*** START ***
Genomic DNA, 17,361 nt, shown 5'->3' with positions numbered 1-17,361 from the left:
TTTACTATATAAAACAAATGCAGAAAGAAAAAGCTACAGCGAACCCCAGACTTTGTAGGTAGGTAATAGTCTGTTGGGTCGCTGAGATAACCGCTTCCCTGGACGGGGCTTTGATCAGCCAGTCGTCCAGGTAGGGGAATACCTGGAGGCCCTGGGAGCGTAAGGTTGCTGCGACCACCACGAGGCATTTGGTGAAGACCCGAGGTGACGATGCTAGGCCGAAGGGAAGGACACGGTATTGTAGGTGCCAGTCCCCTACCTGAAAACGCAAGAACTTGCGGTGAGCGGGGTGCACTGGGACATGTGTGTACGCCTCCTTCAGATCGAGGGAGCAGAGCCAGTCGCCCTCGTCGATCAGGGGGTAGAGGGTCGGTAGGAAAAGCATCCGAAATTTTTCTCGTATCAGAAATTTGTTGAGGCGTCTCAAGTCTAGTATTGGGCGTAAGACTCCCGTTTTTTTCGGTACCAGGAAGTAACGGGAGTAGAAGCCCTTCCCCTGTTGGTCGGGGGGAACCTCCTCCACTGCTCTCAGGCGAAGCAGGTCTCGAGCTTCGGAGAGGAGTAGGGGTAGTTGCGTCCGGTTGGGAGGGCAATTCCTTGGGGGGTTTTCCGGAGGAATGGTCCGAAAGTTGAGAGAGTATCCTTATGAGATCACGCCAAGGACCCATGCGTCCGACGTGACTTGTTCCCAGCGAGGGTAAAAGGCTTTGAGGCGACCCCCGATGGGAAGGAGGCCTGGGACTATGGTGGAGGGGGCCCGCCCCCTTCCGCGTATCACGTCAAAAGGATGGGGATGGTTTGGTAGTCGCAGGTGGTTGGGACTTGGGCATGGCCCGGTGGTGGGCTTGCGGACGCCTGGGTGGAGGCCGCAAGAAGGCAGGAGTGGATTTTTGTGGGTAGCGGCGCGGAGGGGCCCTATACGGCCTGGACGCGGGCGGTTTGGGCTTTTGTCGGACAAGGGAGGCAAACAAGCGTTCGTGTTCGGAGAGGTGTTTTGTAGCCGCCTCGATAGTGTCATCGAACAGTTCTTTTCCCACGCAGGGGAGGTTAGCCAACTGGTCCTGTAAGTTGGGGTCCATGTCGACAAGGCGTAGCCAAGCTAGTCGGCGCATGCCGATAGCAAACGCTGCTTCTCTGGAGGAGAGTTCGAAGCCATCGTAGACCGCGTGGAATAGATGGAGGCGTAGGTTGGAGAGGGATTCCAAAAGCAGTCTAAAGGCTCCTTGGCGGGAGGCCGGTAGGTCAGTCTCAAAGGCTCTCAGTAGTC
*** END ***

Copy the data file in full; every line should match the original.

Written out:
Genomic DNA, 17,361 nt, shown 5'->3' with positions numbered 1-17,361 from the left:
TTTACTATATAAAACAAATGCAGAAAGAAAAAGCTACAGCGAACCCCAGACTTTGTAGGTAGGTAATAGTCTGTTGGGTCGCTGAGATAACCGCTTCCCTGGACGGGGCTTTGATCAGCCAGTCGTCCAGGTAGGGGAATACCTGGAGGCCCTGGGAGCGTAAGGTTGCTGCGACCACCACGAGGCATTTGGTGAAGACCCGAGGTGACGATGCTAGGCCGAAGGGAAGGACACGGTATTGTAGGTGCCAGTCCCCTACCTGAAAACGCAAGAACTTGCGGTGAGCGGGGTGCACTGGGACATGTGTGTACGCCTCCTTCAGATCGAGGGAGCAGAGCCAGTCGCCCTCGTCGATCAGGGGGTAGAGGGTCGGTAGGAAAAGCATCCGAAATTTTTCTCGTATCAGAAATTTGTTGAGGCGTCTCAAGTCTAGTATTGGGCGTAAGACTCCCGTTTTTTTCGGTACCAGGAAGTAACGGGAGTAGAAGCCCTTCCCCTGTTGGTCGGGGGGAACCTCCTCCACTGCTCTCAGGCGAAGCAGGTCTCGAGCTTCGGAGAGGAGTAGGGGTAGTTGCGTCCGGTTGGGAGGGCAATTCCTTGGGGGGTTTTCCGGAGGAATGGTCCGAAAGTTGAGAGAGTATCCTTATGAGATCACGCCAAGGACCCATGCGTCCGACGTGACTTGTTCCCAGCGAGGGTAAAAGGCTTTGAGGCGACCCCCGATGGGAAGGAGGCCTGGGACTATGGTGGAGGGGGCCCGCCCCCTTCCGCGTATCACGTCAAAAGGATGGGGATGGTTTGGTAGTCGCAGGTGGTTGGGACTTGGGCATGGCCCGGTGGTGGGCTTGCGGACGCCTGGGTGGAGGCCGCAAGAAGGCAGGAGTGGATTTTTGTGGGTAGCGGCGCGGAGGGGCCCTATACGGCCTGGACGCGGGCGGTTTGGGCTTTTGTCGGACAAGGGAGGCAAACAAGCGTTCGTGTTCGGAGAGGTGTTTTGTAGCCGCCTCGATAGTGTCATCGAACAGTTCTTTTCCCACGCAGGGGAGGTTAGCCAACTGGTCCTGTAAGTTGGGGTCCATGTCGACAAGGCGTAGCCAAGCTAGTCGGCGCATGCCGATAGCAAACGCTGCTTCTCTGGAGGAGAGTTCGAAGCCATCGTAGACCGCGTGGAATAGATGGAGGCGTAGGTTGGAGAGGGATTCCAAAAGCAGTCTAAAGGCTCCTTGGCGGGAGGCCGGTAGGTCAGTCTCAAAGGCTCTCAGTAGTC